Last May, EPA and the U.S. Army Corps of Engineers (Corps) released draft “waters of the U.S.” guidance that would clarify which waters would be subject to federal jurisdiction under the Clean Waters Act (CWA).
At that time, the National League of Cities (NLC), along with other public sector interest groups, submitted comments on the Draft Guidance, requesting that EPA and the Corps move forward with a rulemaking process that features an open and transparent means of proposing and establishing regulations and ensures that state, local, and private entity concerns are fully considered and properly addressed. A primary concern of NLC was that the guidance would expand the scope of the definition of “waters of the U.S.” from the current 404 Permit program to the Total Maximum Daily Load (TMDL) and water quality standards programs and the National Pollutant Discharge Elimination System (NPDES) permit program.
In response to the letter from NLC and other groups, EPA agreed to stop work on the guidance document and move forward with a formal federalism consultation process that would ensure the participation of state and local government organizations. EPA stopped the formal rulemaking process, however, and went ahead and sent a final guidance document to the Office of Management and Budget (OMB), with an anticipated release in April 2012. NLC submitted a letter to OMB in March, again expressing concerns with moving forward with a guidance document.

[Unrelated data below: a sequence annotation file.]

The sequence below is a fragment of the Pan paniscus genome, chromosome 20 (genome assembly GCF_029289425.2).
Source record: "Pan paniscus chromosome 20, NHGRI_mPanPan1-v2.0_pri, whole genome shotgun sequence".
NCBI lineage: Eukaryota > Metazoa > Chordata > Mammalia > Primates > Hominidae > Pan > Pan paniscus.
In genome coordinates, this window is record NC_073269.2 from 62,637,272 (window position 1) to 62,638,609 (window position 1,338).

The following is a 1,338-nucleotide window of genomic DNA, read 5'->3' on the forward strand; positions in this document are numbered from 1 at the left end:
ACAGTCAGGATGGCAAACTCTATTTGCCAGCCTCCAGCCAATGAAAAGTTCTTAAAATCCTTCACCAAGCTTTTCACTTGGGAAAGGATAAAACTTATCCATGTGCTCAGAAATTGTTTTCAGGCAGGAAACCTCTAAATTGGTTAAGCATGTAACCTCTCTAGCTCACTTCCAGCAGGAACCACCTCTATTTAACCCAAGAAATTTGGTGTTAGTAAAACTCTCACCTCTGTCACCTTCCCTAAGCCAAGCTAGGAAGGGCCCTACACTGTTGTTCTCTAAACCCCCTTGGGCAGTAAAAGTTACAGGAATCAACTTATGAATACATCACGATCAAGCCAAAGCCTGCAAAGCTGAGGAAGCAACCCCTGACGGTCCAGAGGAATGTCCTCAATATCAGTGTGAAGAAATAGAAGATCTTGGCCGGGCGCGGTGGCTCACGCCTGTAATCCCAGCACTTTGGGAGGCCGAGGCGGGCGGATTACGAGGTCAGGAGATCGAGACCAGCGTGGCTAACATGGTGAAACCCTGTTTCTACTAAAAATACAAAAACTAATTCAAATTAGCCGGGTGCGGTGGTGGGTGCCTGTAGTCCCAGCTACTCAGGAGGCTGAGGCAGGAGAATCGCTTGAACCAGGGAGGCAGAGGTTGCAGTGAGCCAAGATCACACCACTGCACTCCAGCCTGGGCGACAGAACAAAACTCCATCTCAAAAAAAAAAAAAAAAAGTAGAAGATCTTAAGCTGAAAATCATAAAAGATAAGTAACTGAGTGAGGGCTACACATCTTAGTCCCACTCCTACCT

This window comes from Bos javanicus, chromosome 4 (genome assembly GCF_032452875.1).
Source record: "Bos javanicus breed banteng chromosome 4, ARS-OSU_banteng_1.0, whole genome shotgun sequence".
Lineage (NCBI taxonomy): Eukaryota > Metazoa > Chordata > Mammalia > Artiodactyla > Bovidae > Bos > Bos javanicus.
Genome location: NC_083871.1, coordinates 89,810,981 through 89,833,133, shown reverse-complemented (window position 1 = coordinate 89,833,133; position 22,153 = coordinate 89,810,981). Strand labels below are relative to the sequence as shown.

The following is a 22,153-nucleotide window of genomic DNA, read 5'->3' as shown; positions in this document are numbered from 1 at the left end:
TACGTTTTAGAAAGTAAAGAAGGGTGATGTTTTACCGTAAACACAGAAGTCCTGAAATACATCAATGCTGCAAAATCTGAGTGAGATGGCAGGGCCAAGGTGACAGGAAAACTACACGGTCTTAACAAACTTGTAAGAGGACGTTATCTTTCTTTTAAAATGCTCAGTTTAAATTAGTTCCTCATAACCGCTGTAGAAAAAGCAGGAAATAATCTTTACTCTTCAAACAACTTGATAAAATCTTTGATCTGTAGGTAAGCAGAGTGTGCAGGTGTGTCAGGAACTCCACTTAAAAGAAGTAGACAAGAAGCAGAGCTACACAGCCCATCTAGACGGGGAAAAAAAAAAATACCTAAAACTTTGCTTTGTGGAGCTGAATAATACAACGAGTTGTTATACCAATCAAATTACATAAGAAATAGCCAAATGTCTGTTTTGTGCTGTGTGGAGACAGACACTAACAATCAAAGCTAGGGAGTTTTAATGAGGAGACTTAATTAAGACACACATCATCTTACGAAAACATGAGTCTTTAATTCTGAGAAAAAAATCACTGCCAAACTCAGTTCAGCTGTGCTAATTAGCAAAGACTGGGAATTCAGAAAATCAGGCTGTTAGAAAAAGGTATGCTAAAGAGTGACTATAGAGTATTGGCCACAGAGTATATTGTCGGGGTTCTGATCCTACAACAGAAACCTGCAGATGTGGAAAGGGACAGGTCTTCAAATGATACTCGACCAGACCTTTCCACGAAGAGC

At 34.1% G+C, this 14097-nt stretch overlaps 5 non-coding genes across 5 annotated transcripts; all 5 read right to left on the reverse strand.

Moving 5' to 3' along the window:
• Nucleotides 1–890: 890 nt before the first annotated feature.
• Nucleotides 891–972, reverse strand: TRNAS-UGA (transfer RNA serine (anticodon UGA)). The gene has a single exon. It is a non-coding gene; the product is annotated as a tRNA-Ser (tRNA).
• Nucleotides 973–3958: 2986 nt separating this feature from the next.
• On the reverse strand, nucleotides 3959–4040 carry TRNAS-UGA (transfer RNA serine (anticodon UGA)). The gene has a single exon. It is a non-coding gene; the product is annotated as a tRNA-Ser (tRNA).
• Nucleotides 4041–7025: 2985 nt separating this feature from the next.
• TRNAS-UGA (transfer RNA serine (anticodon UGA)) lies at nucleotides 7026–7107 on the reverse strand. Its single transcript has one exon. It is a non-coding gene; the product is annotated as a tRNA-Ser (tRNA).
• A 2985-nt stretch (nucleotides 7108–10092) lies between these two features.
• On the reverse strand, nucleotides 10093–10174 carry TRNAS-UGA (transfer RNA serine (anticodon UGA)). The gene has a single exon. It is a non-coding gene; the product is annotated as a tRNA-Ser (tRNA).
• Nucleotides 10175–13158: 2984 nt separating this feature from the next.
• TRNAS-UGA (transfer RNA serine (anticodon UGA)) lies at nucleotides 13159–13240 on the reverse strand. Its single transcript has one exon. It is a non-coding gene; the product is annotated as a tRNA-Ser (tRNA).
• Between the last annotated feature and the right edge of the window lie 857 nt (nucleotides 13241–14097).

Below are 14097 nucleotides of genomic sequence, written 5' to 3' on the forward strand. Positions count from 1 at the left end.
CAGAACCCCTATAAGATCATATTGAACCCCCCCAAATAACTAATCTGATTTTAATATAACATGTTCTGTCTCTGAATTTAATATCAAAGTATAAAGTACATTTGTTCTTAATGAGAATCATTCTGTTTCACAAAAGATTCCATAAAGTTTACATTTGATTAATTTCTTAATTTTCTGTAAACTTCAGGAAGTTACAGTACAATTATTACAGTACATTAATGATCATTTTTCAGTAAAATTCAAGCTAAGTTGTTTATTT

On March 28, 2012, the US Senate introduced S.2245, a bill to prevent EPA and the Corps from moving forward with the “waters of the U.S.” guidance. Georgia Senators Saxby Chambliss and Johnny Isakson are both cosponsors of the bill. GMA will continue to monitor progress on this issue. In the meantime, please thank Senator Chambliss and Senator Isakson for their support of Georgia’s cities in cosponsoring S.2245.
If you have additional questions, please contact Becky Taylor
of the GMA staff.